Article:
New restrictions on flavored pods

FDA unveils new age based rules on flavored nicotine e-liquid and cartridges


Photo courtesy of The New York Post | The Food and Drug Adminstration announced new restrictions on sales of various flavored nicotine products in stores. In response to the relegations, JUUL began to halt the sales of pods made for its popular “JUUL” device.


Popular electronic-nicotine company JUUL announced a halt of sales for electronic cigarette (e-cigs) pods at retail locations in response to the Food and Drug Administration’s (FDA) announcement of new restrictions on the sales of flavored e-liquid, cartridges and pods. The new restrictions will affect sales at brick-and-mortar locations, and age-verification systems will need to be improved.

The move by the FDA came from its own survey, which found that the use of Electronic Nicotine Delivery Systems (ENDS) by high school students increased by 78 percent from 2017-2018. Although these efforts are targeting the reduction of underage usage of nicotine products, many legal users are concerned about what the regulations will mean for them.

The FDA is specifically trying to target the “fruity,sweet or creamy” flavors instead of the less “kid-friendly” flavors such as mint, menthol and tobacco. “We cannot allow a whole new generation to become addicted to nicotine,” FDA Commissioner Dr. Scott Gottlieb said in a speech at the agency’s headquarters. “In the coming weeks, we’ll take additional action under our Youth Tobacco Prevention Plan (YTPP) to immediately address the youth access to, and the appeal of, these products.”

“It’s stupid,” first-year Ben Edgar said. “It’s not going to do anything about kids JUUL-ing because people just start with whatever’s in the starter pack.”

A 2013 FDA survey found that 81 percent of current youth e-cig users claimed that the flavors were their main reason for use.  The FDA claims that the packaging of these dessert-flavored ENDS is deliberately marketed towards children with the bright colors and exciting flavors.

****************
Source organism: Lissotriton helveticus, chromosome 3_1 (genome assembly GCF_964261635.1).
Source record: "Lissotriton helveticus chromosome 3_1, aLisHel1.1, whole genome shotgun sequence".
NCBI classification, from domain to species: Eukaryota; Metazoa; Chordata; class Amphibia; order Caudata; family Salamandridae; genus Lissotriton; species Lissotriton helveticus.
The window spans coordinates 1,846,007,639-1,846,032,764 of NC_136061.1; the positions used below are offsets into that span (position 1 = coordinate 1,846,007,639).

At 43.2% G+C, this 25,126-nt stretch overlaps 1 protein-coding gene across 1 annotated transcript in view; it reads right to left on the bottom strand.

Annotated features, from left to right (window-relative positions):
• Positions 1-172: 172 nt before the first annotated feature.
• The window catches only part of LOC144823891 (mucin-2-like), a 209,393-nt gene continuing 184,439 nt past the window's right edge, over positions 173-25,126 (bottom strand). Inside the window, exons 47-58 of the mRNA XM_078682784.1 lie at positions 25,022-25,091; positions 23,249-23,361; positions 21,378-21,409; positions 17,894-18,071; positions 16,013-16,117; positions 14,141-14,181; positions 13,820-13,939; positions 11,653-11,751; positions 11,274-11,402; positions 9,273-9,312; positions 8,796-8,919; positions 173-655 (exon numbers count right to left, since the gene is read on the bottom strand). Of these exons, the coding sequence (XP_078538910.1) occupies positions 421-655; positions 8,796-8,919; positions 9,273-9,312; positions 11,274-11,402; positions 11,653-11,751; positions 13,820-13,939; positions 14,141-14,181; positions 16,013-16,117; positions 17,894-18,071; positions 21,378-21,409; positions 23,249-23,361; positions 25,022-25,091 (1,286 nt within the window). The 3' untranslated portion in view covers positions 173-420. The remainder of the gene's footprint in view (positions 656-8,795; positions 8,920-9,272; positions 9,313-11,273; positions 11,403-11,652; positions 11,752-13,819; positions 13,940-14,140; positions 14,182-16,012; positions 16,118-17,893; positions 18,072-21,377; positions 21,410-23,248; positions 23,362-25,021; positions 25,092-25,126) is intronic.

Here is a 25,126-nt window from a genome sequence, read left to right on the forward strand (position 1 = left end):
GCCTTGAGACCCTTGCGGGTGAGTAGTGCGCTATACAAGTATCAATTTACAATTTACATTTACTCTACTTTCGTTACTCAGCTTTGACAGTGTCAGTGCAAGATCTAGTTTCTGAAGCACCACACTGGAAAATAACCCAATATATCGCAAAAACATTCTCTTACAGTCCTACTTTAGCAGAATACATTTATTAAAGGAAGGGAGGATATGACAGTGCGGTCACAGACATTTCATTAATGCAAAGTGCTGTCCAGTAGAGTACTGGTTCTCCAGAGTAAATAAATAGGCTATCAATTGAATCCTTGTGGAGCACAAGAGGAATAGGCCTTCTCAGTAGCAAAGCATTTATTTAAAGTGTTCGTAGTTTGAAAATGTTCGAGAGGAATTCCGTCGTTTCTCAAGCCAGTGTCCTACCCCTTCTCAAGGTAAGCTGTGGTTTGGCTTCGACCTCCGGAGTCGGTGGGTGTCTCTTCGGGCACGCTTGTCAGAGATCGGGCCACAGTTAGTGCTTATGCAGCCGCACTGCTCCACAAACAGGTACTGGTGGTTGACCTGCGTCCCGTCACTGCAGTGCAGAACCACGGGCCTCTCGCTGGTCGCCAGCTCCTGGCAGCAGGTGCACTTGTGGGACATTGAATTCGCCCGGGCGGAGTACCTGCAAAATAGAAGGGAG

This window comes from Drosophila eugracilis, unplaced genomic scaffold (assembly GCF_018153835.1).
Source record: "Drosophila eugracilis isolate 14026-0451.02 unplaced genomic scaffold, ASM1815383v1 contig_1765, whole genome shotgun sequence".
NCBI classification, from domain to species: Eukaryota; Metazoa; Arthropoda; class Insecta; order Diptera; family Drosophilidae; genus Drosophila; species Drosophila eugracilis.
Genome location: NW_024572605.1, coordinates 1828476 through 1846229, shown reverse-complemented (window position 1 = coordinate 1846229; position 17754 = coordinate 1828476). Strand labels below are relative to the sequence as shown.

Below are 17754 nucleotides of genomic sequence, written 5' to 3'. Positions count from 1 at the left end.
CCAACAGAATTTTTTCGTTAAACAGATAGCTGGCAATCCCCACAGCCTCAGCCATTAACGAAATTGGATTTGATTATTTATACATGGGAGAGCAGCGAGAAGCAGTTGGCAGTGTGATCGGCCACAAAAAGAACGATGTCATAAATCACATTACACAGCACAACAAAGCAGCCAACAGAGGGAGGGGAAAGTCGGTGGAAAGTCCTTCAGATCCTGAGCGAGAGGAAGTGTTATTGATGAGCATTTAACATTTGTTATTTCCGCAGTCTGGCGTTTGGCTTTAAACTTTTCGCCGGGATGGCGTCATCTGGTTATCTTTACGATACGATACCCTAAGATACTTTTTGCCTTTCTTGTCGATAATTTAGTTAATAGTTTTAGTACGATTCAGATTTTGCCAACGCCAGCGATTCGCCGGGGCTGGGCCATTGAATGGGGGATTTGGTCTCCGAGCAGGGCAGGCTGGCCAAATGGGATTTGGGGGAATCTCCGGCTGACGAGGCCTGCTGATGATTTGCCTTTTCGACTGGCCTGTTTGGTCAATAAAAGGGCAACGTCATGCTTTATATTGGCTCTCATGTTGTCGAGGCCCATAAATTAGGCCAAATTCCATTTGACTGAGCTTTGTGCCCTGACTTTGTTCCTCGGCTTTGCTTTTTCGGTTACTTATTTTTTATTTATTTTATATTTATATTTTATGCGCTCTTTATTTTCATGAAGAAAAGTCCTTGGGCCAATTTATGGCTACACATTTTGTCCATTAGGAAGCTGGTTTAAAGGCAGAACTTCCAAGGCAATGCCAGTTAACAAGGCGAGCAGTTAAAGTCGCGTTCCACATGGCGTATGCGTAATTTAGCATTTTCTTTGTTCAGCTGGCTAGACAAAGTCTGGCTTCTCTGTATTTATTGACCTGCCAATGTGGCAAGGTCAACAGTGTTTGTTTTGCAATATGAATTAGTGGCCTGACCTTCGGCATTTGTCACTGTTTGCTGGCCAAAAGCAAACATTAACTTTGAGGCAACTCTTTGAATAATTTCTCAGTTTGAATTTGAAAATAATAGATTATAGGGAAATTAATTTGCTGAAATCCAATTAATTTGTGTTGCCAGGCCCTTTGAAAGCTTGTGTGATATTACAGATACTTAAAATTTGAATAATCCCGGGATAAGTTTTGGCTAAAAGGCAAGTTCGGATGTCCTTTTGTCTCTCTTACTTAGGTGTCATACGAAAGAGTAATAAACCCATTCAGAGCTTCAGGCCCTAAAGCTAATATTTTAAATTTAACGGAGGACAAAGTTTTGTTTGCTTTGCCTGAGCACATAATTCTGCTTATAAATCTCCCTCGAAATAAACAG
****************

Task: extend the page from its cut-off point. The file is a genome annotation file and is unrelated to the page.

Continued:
The FDA and Gottlieb cite flavors named after candy and soda-pop products, as well as cartoon characters, that are popular with underage children as further evidence for this claim

The main change that will affect all e-cig users over the age of 18 is that e-nicotine, flavored cigars and menthol cigarette products will no longer be sold in stores without age-restricted entry. This new rule means that places like gas stations and supermarkets, which typically sell these products, will no longer be able to.

Only designated shops that require patrons to be over the age of 18 and stores that have age-restricted areas will be allowed to sell the e-nicotine products. Consumers should also expect to see more careful age-verification while shopping online.

JUUL is not only complying with these regulations but also taking the initiative further. They are removing their flavored products,which include cucumber, mango, creme and fruit from all retail locations. They are also requiring customers to be at least 21 years old to purchase their products. 

“I don’t really care because mint is my main one,” first-year A.J. Boggess said. “I’m just resorting to using that only.” 

Many people believe that the stricter rules implemented by JUUL will push people to use other e-nicotine products like Sourin, which is a direct competitor.

According to an official statement on their website, the company will work with retailers to improve accountability and reduce bulk purchasing, which will help keep their products out of the hands of minors.

The company is also looking to standardize age-verification practices among all retail locations that sell their products.

The company will also ramp up their “secret shopper program,” which is designed to verify that their standards are being followed by retailers. The plan is to increase from 500 visits per month to 2,000. The statements say that they will “permanently cut off all sales to retail stores with multiple violations.”


By: Joseph Cotton | Staff Writer